September 21, 2011
Atlanta – Troy Davis, an American convicted two decades ago of killing an off-duty policeman, has urged opponents of the death penalty to fight on after he is executed on Wednesday following a failed bid for clemency.
The Georgia State Board of Pardons and Paroles ruled on Tuesday against Davis, who is black, and refused to commute his sentence for the shooting in 1989 of Mark MacPhail, a married white father of a two-year-old girl and an infant boy.
The campaign to spare Davis’s life drew high-profile support from former US president Jimmy Carter and Pope Benedict XVI, helping him escape three previous dates with death in a racially charged case.
“The struggle for justice doesn’t end with me,” Davis said in a letter to supporters released to the public via Amnesty International USA after his legal appeal was refused.
“This struggle is for all the Troy Davises who came before me and all the ones who will come after me,” he said in the message.
“I’m in good spirits and I’m prayerful and at peace. But I will not stop fighting until I’ve taken my last breath.”
There was no physical evidence tying Davis, then 20-years-old, to the shooting and several witnesses at his trial later recanted their testimony.
MacPhail, 27, had been working nights as a security guard when he intervened in a brawl in a Burger King parking lot in Savannah, Georgia and was shot in the heart and the head at point-blank range.
Some 2,000 protesters gathered, at Amnesty’s urging, at the Georgia state capitol at 7:00 pm (2300 GMT) Tuesday, exactly 24 hours before Davis is due to become the 34th person executed in the United States this year.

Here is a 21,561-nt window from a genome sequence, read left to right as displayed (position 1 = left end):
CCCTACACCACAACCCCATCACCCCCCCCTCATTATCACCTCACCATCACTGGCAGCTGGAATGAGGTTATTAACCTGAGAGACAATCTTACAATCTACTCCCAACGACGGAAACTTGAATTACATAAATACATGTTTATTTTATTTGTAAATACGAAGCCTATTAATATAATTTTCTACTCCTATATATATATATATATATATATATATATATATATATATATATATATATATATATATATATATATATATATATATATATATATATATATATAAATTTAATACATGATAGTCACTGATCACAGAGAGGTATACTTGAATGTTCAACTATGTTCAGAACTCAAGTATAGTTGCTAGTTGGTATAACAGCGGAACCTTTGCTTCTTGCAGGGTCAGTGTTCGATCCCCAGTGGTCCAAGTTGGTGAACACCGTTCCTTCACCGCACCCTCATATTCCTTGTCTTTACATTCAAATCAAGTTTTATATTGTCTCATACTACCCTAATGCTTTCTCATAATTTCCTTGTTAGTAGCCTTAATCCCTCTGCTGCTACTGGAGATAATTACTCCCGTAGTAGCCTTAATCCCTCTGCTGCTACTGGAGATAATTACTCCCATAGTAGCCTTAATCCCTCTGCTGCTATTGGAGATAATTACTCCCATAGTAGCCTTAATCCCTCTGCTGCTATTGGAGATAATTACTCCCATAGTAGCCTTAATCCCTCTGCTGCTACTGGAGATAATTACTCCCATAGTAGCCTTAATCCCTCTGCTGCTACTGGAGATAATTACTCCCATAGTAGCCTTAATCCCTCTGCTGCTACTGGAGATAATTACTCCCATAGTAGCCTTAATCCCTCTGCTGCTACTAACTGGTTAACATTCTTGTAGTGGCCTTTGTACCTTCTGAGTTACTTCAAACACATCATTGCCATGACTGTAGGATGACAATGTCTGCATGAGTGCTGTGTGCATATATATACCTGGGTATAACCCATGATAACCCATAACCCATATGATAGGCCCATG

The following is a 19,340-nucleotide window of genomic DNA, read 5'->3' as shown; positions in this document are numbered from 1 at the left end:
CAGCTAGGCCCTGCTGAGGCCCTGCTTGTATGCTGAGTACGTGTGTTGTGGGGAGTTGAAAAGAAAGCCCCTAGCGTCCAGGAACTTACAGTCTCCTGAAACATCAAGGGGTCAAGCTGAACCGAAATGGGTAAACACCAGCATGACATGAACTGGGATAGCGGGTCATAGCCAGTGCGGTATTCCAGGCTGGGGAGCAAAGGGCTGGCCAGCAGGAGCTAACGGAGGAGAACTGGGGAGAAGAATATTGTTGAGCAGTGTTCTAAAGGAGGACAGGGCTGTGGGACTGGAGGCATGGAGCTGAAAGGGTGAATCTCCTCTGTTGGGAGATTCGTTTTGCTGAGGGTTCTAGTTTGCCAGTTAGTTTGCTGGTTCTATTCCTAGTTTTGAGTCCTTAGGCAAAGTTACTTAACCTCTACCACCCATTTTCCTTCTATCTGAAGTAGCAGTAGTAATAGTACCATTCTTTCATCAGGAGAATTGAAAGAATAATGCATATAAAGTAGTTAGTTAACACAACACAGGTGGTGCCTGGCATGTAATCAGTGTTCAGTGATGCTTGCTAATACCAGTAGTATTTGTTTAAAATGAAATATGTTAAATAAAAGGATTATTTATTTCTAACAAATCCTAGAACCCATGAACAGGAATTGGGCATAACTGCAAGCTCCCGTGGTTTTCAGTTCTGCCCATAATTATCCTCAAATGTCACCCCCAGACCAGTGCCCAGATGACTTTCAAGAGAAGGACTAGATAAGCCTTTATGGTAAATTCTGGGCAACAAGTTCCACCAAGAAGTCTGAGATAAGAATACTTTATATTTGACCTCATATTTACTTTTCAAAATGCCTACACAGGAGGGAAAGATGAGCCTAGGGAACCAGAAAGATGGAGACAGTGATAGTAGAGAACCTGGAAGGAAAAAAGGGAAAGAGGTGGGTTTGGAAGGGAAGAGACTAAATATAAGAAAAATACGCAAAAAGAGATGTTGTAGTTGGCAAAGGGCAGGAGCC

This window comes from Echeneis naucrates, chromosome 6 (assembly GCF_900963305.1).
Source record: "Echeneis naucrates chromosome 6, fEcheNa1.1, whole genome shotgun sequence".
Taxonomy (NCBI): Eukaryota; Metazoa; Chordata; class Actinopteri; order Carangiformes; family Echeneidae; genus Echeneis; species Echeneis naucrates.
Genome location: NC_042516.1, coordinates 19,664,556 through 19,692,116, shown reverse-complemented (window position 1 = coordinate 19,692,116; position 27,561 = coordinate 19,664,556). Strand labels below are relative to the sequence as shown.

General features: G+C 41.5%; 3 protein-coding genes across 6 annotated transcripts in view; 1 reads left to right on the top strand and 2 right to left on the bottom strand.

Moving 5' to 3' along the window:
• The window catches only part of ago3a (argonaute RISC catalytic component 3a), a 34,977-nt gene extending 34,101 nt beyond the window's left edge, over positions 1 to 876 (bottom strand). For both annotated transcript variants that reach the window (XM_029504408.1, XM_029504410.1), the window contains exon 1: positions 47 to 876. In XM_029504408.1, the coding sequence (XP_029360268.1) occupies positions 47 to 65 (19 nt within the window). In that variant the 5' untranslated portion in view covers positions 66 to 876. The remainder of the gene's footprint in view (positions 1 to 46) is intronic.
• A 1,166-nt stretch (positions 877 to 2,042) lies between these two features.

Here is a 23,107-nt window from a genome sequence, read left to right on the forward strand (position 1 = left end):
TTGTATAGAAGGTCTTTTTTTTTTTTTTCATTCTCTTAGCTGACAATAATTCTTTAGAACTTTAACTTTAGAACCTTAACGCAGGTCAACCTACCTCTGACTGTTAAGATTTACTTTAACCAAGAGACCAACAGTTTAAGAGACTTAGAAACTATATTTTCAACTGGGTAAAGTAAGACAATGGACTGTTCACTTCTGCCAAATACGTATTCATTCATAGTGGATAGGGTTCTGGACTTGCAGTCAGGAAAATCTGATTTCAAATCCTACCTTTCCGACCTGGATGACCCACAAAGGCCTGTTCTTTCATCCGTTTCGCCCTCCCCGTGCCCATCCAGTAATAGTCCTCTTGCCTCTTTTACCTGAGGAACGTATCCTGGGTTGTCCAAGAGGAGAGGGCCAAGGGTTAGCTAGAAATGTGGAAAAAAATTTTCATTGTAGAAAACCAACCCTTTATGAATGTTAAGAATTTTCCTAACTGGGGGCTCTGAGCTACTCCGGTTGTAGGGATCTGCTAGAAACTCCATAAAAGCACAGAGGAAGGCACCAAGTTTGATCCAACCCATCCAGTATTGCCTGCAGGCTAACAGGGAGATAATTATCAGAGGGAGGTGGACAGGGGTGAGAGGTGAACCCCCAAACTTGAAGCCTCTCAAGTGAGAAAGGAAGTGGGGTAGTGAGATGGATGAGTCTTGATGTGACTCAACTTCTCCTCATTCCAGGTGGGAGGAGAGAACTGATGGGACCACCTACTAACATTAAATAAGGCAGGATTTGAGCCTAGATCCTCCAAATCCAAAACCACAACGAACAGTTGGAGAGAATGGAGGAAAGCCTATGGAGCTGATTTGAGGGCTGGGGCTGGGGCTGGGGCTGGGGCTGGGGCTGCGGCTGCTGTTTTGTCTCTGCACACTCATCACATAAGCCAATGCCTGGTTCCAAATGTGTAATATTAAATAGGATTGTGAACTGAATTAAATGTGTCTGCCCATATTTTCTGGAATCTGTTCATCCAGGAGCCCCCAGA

The family of the victim have long maintained that Davis was guilty and that the execution should go ahead, with MacPhail’s daughter telling journalists emotionally how she had been robbed of her father.
Davis, now 42, has always maintained his innocence amid doubts over his conviction and says the state of Georgia is about to execute an innocent man, but justice officials refused to commute his sentence.
“The board has considered the totality of the information presented in this case and thoroughly deliberated on it, after which the decision was to deny clemency,” said a written statement. It did not disclose the vote breakdown. “We’ve been here three times before,” said Anneliese MacPhail, the mother of the slain police officer. “We are ready to close this book and start our lives. This has been a long haul.”
MacPhail’s daughter Madison, now 23, choked back the tears after Monday’s parole board hearing.
“The death penalty is the correct source of justice,” she said.
All avenues for Davis now appear exhausted as Georgia’s governor does not have the power to stay executions and experts said any last-minute filings to the state courts or the US Supreme Court would likely prove unsuccessful.
“I am utterly shocked and disappointed at the failure of our justice system at all levels to correct a miscarriage of justice,” Davis attorney Brian Kammer said, as rights groups and activists rushed to condemn the decision.
African American leaders condemned the parole board’s decision as emblematic of a US criminal justice system riven with racial inequality.
“This is Jim Crow in a new era,” declared Reverend Raphael Warnock of the Ebenezer Baptist Church, referring to American segregation laws overruled by the 1964 Civil Rights Act.
The American Civil Liberties Union urged Georgia’s prison workers to strike in a desperate bid to deprive the state of the wherewithal to carry out the execution.
Richard Dieter, executive director of the Death Penalty Information Center, said there was next-to-no chance Davis could earn a reprieve in what he called the “biggest capital punishment case in at least a decade.”
The Supreme Court became involved in the Troy Davis case in 2009 and ordered a federal judge in Savannah to convene a hearing to consider new evidence.
In August 2010, however, a US District Court in Georgia ruled that Davis had failed to prove his innocence and denied him a new trial. The top US court turned down a subsequent appeal.